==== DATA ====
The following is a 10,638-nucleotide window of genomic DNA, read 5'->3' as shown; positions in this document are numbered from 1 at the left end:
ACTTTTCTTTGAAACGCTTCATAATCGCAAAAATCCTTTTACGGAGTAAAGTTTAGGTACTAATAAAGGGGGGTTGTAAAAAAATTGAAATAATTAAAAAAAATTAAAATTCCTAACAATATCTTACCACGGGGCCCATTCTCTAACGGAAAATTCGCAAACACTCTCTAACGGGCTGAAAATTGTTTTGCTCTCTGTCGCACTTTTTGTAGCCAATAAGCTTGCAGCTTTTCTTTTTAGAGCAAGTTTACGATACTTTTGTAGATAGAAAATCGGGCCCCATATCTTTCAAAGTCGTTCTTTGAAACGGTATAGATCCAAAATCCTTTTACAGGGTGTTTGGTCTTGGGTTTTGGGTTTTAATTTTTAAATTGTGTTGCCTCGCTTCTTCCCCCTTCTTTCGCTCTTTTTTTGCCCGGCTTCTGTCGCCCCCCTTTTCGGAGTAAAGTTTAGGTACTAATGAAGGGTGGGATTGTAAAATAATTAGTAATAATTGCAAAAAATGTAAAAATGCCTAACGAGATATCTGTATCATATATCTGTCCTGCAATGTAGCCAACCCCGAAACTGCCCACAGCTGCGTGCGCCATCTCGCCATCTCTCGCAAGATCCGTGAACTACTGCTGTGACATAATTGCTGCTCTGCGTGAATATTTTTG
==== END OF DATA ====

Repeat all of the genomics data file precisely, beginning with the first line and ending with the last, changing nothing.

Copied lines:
The following is a 10,638-nucleotide window of genomic DNA, read 5'->3' as shown; positions in this document are numbered from 1 at the left end:
ACTTTTCTTTGAAACGCTTCATAATCGCAAAAATCCTTTTACGGAGTAAAGTTTAGGTACTAATAAAGGGGGGTTGTAAAAAAATTGAAATAATTAAAAAAAATTAAAATTCCTAACAATATCTTACCACGGGGCCCATTCTCTAACGGAAAATTCGCAAACACTCTCTAACGGGCTGAAAATTGTTTTGCTCTCTGTCGCACTTTTTGTAGCCAATAAGCTTGCAGCTTTTCTTTTTAGAGCAAGTTTACGATACTTTTGTAGATAGAAAATCGGGCCCCATATCTTTCAAAGTCGTTCTTTGAAACGGTATAGATCCAAAATCCTTTTACAGGGTGTTTGGTCTTGGGTTTTGGGTTTTAATTTTTAAATTGTGTTGCCTCGCTTCTTCCCCCTTCTTTCGCTCTTTTTTTGCCCGGCTTCTGTCGCCCCCCTTTTCGGAGTAAAGTTTAGGTACTAATGAAGGGTGGGATTGTAAAATAATTAGTAATAATTGCAAAAAATGTAAAAATGCCTAACGAGATATCTGTATCATATATCTGTCCTGCAATGTAGCCAACCCCGAAACTGCCCACAGCTGCGTGCGCCATCTCGCCATCTCTCGCAAGATCCGTGAACTACTGCTGTGACATAATTGCTGCTCTGCGTGAATATTTTTG